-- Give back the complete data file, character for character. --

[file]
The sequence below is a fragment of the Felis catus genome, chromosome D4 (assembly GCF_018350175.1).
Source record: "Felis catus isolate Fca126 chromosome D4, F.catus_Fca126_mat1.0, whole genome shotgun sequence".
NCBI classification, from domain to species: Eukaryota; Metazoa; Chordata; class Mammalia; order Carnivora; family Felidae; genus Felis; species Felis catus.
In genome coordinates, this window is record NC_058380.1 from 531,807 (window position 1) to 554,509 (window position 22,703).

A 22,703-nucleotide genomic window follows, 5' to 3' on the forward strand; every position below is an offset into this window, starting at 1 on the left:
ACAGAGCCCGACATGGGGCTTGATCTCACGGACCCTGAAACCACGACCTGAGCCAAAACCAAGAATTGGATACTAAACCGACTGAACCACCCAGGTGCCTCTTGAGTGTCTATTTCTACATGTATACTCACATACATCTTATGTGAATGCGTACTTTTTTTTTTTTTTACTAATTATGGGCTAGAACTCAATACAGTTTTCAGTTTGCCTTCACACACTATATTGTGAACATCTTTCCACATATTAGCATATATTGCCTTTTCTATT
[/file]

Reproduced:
The sequence below is a fragment of the Felis catus genome, chromosome D4 (assembly GCF_018350175.1).
Source record: "Felis catus isolate Fca126 chromosome D4, F.catus_Fca126_mat1.0, whole genome shotgun sequence".
NCBI classification, from domain to species: Eukaryota; Metazoa; Chordata; class Mammalia; order Carnivora; family Felidae; genus Felis; species Felis catus.
In genome coordinates, this window is record NC_058380.1 from 531,807 (window position 1) to 554,509 (window position 22,703).

A 22,703-nucleotide genomic window follows, 5' to 3' on the forward strand; every position below is an offset into this window, starting at 1 on the left:
ACAGAGCCCGACATGGGGCTTGATCTCACGGACCCTGAAACCACGACCTGAGCCAAAACCAAGAATTGGATACTAAACCGACTGAACCACCCAGGTGCCTCTTGAGTGTCTATTTCTACATGTATACTCACATACATCTTATGTGAATGCGTACTTTTTTTTTTTTTTACTAATTATGGGCTAGAACTCAATACAGTTTTCAGTTTGCCTTCACACACTATATTGTGAACATCTTTCCACATATTAGCATATATTGCCTTTTCTATT